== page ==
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  6. I was the keynote speaker at a conference recently. After my talk the person running the session summed up my presentation by saying “Prof. So-and-so: Come for the beauty, stay for the brain”. How is this possibly appropriate?

    Staff folks seem particularly interested in reminding me that I could be their daughter. I find myself reminding them that I am the exact same age as the multiple other assistant professors they just look older, more male, or have children. Basically, this translates to: you are young and functional, why don’t you do all your own paperwork, etc yourself.

  7. I get this too – it didn’t used to bother me, but it increasingly does. Often from grad students or young investigators (male or female). As a guy, it doesn’t tend to have the gendered/creepy overtones mentioned above, but it still seems odd. It has been happening all my life (I have always been slightly built and baby-faced), but now I am 36, with two children and my own lab it bothers me more. I think this is at least in part due to my own increased awareness of unconscious bias and gender/age/racial prejudice.
    However, in my experience, it ceases to be mentioned once people actually know me or if we have been introduced – the comments above where colleagues make repeated references to the apparent age of female colleagues are pretty shocking. I would hope that these would not be acceptable in my department – I would certainly not let them pass if I overheard them..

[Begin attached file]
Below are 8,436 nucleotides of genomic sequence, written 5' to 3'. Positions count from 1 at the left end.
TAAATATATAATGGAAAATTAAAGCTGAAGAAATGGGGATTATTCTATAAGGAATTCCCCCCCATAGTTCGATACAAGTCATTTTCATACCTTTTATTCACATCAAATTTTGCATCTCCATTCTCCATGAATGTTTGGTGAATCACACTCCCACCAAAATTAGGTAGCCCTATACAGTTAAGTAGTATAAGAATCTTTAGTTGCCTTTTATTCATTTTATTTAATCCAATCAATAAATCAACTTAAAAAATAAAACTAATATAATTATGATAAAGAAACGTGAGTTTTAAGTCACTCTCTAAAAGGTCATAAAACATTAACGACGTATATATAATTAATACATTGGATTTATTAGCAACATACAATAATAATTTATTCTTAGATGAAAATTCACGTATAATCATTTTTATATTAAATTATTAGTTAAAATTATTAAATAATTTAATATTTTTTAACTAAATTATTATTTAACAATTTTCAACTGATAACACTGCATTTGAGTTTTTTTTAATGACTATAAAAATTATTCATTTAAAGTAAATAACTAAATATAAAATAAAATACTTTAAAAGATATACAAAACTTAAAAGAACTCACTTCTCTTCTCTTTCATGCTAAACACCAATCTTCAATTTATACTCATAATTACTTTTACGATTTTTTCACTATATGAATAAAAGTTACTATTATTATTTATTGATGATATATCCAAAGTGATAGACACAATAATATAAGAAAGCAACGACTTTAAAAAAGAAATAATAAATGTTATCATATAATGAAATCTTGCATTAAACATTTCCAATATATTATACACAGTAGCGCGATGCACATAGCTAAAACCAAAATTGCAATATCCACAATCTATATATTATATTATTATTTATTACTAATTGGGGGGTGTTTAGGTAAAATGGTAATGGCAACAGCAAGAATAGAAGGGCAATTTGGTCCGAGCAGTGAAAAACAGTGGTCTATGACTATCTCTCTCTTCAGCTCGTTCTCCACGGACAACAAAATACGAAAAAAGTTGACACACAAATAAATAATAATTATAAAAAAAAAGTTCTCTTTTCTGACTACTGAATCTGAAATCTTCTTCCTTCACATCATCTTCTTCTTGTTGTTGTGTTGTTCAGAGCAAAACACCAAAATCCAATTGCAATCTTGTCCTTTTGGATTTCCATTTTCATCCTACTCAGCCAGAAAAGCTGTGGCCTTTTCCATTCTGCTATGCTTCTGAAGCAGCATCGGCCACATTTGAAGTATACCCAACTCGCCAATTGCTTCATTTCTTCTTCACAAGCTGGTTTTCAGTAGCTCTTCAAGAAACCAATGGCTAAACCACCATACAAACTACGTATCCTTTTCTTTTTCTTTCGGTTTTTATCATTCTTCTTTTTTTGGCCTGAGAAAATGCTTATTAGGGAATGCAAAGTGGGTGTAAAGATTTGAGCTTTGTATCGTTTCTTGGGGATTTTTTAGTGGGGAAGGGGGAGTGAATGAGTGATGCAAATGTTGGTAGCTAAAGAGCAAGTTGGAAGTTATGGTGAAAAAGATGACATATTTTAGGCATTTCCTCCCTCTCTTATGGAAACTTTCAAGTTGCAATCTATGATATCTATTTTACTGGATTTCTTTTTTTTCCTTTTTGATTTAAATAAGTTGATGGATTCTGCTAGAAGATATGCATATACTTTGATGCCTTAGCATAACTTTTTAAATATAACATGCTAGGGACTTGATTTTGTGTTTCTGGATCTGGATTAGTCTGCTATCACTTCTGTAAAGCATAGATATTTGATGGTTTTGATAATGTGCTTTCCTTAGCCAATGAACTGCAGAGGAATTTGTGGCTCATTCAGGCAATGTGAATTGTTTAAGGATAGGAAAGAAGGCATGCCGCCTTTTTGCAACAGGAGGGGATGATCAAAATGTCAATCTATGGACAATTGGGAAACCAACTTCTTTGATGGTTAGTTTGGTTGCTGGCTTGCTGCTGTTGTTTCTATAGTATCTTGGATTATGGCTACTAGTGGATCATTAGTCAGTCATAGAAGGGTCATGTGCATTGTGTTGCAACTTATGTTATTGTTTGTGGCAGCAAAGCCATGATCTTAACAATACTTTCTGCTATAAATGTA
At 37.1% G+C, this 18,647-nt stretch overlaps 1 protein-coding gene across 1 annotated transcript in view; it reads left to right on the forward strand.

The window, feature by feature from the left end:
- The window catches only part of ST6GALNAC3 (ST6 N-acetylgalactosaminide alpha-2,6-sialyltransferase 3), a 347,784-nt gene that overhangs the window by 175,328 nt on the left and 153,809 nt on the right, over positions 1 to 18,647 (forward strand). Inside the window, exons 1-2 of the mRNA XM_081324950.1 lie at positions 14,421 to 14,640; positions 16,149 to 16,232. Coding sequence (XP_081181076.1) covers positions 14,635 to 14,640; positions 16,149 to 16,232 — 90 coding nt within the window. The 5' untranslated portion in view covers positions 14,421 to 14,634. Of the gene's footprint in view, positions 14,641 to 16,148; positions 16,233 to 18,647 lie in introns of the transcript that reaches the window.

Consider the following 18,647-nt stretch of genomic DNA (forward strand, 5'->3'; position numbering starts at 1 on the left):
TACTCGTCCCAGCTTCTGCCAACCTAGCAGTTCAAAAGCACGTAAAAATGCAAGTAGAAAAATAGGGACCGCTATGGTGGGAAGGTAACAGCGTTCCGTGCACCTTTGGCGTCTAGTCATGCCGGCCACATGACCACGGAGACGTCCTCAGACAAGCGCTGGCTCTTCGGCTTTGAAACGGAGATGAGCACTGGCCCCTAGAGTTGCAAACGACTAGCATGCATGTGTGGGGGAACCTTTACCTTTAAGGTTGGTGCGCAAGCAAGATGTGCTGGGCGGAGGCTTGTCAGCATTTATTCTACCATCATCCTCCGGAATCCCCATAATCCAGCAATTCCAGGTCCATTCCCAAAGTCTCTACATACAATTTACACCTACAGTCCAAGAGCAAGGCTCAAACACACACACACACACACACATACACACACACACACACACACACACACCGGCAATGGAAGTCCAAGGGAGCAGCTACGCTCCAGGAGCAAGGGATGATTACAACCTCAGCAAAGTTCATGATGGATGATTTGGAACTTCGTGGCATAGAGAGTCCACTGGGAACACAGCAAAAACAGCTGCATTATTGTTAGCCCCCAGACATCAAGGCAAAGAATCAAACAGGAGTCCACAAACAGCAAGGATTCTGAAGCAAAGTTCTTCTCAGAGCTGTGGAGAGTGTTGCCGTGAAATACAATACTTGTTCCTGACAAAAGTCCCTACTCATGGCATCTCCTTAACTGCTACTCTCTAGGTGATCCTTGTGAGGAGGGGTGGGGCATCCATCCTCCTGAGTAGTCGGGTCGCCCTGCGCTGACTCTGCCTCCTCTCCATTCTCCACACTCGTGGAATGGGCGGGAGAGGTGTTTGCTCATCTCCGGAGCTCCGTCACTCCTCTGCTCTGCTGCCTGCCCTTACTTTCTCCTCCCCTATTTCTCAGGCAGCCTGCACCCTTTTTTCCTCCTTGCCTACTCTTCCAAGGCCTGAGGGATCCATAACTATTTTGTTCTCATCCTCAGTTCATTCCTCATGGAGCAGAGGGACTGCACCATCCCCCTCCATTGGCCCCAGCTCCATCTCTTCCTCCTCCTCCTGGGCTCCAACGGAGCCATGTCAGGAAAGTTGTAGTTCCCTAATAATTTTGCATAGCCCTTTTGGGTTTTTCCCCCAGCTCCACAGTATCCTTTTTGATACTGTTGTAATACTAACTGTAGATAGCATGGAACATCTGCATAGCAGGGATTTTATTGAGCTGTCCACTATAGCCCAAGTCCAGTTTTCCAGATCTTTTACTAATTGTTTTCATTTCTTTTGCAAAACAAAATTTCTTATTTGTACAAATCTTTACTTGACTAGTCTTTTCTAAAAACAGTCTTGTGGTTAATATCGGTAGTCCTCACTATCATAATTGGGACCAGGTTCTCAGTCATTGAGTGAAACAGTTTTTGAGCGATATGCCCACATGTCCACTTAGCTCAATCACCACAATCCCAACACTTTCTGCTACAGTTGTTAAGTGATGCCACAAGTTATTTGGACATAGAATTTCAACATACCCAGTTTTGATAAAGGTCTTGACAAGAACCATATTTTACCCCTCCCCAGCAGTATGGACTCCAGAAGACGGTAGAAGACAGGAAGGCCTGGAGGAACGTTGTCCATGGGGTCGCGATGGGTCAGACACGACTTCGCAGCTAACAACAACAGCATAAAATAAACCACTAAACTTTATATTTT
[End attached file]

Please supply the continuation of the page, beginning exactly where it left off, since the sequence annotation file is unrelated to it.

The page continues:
8. I get questions quite often from undergrads or grad students about whose lab I am in or what classes I am taking (and I’m a 34 year old pregnant Assistant Prof). It is not my style to dress nicely (especially with all my male colleagues going around with holes in their shoes and crumbs on their shirts), but now I reluctantly do it anyway in the hopes that it will gain me some respect.

    From older male colleagues, I am happy to say that many of them treat me as an equal. However, there are a few that equate “young female” with “incompetent” or “not ready for this position.” I am sad to say that as a graduate student, I also saw young female assistant professors are more incompetent than young male assistant professors or more senior prof hires (male or female). These younger females, however, acted more overwhelmed and insecure in their positions. I can’t say that 6 months into this Prof gig that I don’t feel the same way.

    It makes me wonder that when we are aware of looking younger, or when we are patronized for looking younger, the frustration that accompanies those incidents might be viewed as being insecure or immature (while a frustrated man probably wouldn’t be viewed that way). Other people often treat us in a manner that reflects the tone we set for ourselves.

  9. Ouch…don’t even get me started on what happens when you start to look old. I used to look very young and get every which sort of insulting questioning of my suitability for a position. But now that I am 50, I have started to see what happens when you might actually be old. For men, implicit bias says you are experienced when you are older. For women, it says you are a granny. I was recently referred to by a colleague as the “Den Mother” instead of the Exec Director which I really am. We have to be aware of our ageism implicit biases in both directions!

    • Good point! I heard one speaker at a conference start with “I am the nice little old lady who teaches first-year students”. Of course, she meant it sarcastically – but everyone in the audience got the reference!!!